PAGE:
Saturday, January 1, 2022

Hiroshige, Japanese Woodblock Artist

Portrait of Hiroshige as a Buddhist monk

Click to see Vol. I, Issue 10 of the newsletter in which this article first appeared.

Listen to the audio of this article!

The Japanese artist Utagawa Hiroshige (1797-1858; also called Ando Hiroshige but usually known simply as "Hiroshige") was a traveler and keen observer. 

Hiroshige was born in what was then called Edo, now Tokyo. His parents died when he was twelve; his father, fire warden for the area, left his duties to his young son. In charge of preventing fires in the Shogun's home, Edo Castle, he began painting during his ample leisure time. Though working as an apprentice, by age 15 he was permitted to sign his own works.

At age 26, he passed most of his fire warden duties on to his son, and continued to paint and produce ukiyo-e, the woodblock prints for which he became famous. The art of woodblock printing is a painstaking process. The artist carves a piece of wood (in reverse) and makes a print from it. At first, prints were in one color, sometimes with other colors added by hand.

But by Hiroshige's time, prints were often made using multiple blocks, one for each color. This allowed for easy reproduction, and the beautiful but inexpensive prints were collected by the rising merchant class in Edo.

Hiroshige came along near the end of ukiyo-e's two centuries of popularity. He produced over 8,000 works, mainly on the popular themes of the day: beautiful women, famous actors, historical and literary scenes, flowers and animals, and, most notably, landscapes.

Perhaps the most famous of these is his Fifty-three Stations of the Tokaido (made in several editions, the first in 1833-34). This showed the stations along a road from Edo to Kyoto. At that time, the Emperor lived in Kyoto, but the military ruler, the Shogun, was in Edo. The road was built with 53 stations along the way, to facilitate rapid communication between the two cities.

[In 2001, the 400th anniversary of that road, I made the journey, walking for 35 days entirely on foot. Along the way, I tried my best to take photos matching the scenes Hiroshige portrayed. Though much has changed, some of the sights were still there to be seen.]

In 1856, Hiroshige retired from the outside world and became a Buddhist monk. He died in 1858, just as modernization was bringing an end to the popularity of ukiyo-e. His influence lived on, however, and Western artists like Monet and van Gogh were known to be admirers of his work.

Hakone, #11 of Hiroshige's Fifty-three Stations of the Tokaido


Vocabulary: Match the words to their meaning. Correct answers are in the first comment below.

  1. admirers
  2. ample
  3. apprentice
  4. carves
  5. facilitate
  6. in reverse
  7. keen observer
  8. literary
  9. notably
  10. painstaking
  11. reproduction
  12. warden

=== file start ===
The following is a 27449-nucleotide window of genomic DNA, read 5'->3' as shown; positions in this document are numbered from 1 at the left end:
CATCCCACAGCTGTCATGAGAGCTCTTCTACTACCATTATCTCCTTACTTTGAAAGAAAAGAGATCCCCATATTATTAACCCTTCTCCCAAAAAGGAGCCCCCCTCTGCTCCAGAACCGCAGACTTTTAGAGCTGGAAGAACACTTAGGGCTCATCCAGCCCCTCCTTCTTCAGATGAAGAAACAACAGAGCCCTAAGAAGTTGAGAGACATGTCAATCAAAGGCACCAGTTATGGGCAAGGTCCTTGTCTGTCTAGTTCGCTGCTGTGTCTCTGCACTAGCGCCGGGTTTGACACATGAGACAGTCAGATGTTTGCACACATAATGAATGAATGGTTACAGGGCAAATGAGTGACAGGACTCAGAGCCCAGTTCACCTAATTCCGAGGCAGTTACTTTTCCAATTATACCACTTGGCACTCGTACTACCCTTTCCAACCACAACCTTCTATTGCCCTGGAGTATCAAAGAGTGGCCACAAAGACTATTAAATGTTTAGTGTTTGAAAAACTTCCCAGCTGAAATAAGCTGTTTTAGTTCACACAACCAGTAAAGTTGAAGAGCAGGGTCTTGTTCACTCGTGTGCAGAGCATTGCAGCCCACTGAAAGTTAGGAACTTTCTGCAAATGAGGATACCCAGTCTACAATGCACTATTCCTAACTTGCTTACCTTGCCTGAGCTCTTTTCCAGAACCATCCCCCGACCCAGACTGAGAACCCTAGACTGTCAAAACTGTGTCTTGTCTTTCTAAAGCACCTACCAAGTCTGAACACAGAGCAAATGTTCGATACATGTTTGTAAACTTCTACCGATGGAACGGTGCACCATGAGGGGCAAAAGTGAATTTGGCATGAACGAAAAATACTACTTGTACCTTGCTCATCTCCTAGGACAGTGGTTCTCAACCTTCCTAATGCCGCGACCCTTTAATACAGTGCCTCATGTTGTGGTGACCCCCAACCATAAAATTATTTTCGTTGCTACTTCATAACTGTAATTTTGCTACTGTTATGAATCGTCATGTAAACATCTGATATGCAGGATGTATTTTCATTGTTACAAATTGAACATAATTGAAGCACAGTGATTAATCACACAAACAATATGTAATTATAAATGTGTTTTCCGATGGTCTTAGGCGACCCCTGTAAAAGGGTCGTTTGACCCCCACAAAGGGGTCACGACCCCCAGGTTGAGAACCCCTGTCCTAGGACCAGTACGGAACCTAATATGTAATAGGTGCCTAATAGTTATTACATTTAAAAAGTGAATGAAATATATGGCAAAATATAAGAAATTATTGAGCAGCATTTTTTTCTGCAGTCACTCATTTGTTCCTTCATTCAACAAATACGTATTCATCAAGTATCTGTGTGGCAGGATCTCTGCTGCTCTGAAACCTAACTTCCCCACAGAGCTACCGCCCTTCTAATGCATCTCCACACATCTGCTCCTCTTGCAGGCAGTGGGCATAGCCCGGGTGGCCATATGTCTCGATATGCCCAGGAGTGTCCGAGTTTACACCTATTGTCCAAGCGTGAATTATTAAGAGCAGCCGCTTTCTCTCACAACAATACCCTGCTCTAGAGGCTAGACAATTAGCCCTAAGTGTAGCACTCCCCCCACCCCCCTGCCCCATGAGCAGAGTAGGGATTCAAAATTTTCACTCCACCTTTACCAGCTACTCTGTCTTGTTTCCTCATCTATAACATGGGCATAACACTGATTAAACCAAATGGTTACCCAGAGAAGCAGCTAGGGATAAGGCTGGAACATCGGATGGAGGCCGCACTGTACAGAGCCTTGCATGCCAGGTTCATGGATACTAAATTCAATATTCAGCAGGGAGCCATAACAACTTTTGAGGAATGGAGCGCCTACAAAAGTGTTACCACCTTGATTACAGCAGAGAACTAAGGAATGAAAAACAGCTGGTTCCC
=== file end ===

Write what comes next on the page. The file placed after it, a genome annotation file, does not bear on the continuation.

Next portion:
1. making copies
  2. a kind of student who works for a "master"
  3. plenty of
  4. make something easier or even possible
  5. requiring great care and/or hard work
  6. backwards
  7. importantly
  8. a kind of guard; person in charge of
  9. from stories or poems
  10. one who looks carefully
  11. people who like or respect something
  12. cuts into something using a knife

Questions to Answer: Answer the following questions in your own words. Suggested answers are in the first comment below.

  1. What unusual job did Hiroshige have as a boy?
  2. How did his "day job" make it possible for him to become a painter?
  3. What is an ukiyo-e? Who bought them?
  4. What were some of the subjects of Hiroshige's art? What series was especially well known?
  5. How did Hiroshige influence western art?

Questions to Think About: These questions do not have "right" or "wrong" answers. They only ask your opinion.

  1. What advantage do you think ukiyo-e artists had over, say, oil painters?
  2. Why do you think travel pictures were so popular? What sorts of "travel pictures" do we make today?
  3. Why do you think a successful artist like Hiroshige would become a Buddhist monk?

1 comment:

  1. Answers to the Practice:

    Vocabulary: 1. K; 2. C; 3. B; 4. L; 5. D; 6. F; 7. J; 8. I; 9. G; 10. E; 11. A; 12. H

    Questions to Answer (suggested answers; yours may be written slightly differently)
    1. Hiroshige was a fire warden in charge of Edo Castle at age 12.
    2. Hiroshige's job allowed him a lot of free time.
    3. An ukiyo-e is a picture printed from carved wooden blocks. They were bought by rich merchants, a new class of people in Edo.
    4. Hiroshige portrayed beautiful women, actors, scenes from history and literature, flowers, animals, and landscapes, including views along the Tokaido Road.
    5. Artists like Monet and van Gogh were admirers of Hiroshige's work.

    Questions to Think About do not have any single correct answer. However, any answers you give should be supported by what you read or by things you know ("I think... because...").